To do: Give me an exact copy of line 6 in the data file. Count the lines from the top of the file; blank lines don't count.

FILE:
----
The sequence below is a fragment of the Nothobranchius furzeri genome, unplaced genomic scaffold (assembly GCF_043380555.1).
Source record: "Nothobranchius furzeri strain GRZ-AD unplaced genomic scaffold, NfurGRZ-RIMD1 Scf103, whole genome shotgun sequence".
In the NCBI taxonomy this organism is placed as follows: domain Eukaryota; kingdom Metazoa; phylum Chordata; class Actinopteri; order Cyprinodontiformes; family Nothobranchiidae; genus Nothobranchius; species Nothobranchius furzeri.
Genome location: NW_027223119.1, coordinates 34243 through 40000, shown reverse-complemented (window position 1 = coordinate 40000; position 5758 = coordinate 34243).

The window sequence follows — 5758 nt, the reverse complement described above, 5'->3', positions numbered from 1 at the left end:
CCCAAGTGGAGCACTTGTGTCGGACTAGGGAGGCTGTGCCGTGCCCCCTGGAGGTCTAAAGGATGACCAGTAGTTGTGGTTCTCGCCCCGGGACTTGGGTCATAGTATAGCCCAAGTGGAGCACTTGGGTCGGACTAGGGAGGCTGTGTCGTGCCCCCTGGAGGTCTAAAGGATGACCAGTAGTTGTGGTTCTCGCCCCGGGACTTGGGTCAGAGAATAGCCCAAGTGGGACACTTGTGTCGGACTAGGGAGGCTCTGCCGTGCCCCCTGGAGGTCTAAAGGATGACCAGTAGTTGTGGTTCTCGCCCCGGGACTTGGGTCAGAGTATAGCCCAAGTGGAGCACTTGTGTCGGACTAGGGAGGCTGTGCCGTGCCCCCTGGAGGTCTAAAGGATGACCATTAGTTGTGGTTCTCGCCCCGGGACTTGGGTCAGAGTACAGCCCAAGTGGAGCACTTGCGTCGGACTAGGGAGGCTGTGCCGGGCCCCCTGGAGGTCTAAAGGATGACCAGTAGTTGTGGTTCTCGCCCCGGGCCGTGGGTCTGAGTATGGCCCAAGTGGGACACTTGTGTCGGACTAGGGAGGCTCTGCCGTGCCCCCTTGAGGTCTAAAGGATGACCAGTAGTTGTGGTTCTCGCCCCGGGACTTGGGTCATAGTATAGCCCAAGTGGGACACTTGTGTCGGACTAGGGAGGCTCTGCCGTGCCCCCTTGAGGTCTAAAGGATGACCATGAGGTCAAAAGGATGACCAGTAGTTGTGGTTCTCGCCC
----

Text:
CCCAAGTGGAGCACTTGTGTCGGACTAGGGAGGCTGTGCCGTGCCCCCTGGAGGTCTAAAGGATGACCAGTAGTTGTGGTTCTCGCCCCGGGACTTGGGTCATAGTATAGCCCAAGTGGAGCACTTGGGTCGGACTAGGGAGGCTGTGTCGTGCCCCCTGGAGGTCTAAAGGATGACCAGTAGTTGTGGTTCTCGCCCCGGGACTTGGGTCAGAGAATAGCCCAAGTGGGACACTTGTGTCGGACTAGGGAGGCTCTGCCGTGCCCCCTGGAGGTCTAAAGGATGACCAGTAGTTGTGGTTCTCGCCCCGGGACTTGGGTCAGAGTATAGCCCAAGTGGAGCACTTGTGTCGGACTAGGGAGGCTGTGCCGTGCCCCCTGGAGGTCTAAAGGATGACCATTAGTTGTGGTTCTCGCCCCGGGACTTGGGTCAGAGTACAGCCCAAGTGGAGCACTTGCGTCGGACTAGGGAGGCTGTGCCGGGCCCCCTGGAGGTCTAAAGGATGACCAGTAGTTGTGGTTCTCGCCCCGGGCCGTGGGTCTGAGTATGGCCCAAGTGGGACACTTGTGTCGGACTAGGGAGGCTCTGCCGTGCCCCCTTGAGGTCTAAAGGATGACCAGTAGTTGTGGTTCTCGCCCCGGGACTTGGGTCATAGTATAGCCCAAGTGGGACACTTGTGTCGGACTAGGGAGGCTCTGCCGTGCCCCCTTGAGGTCTAAAGGATGACCATGAGGTCAAAAGGATGACCAGTAGTTGTGGTTCTCGCCC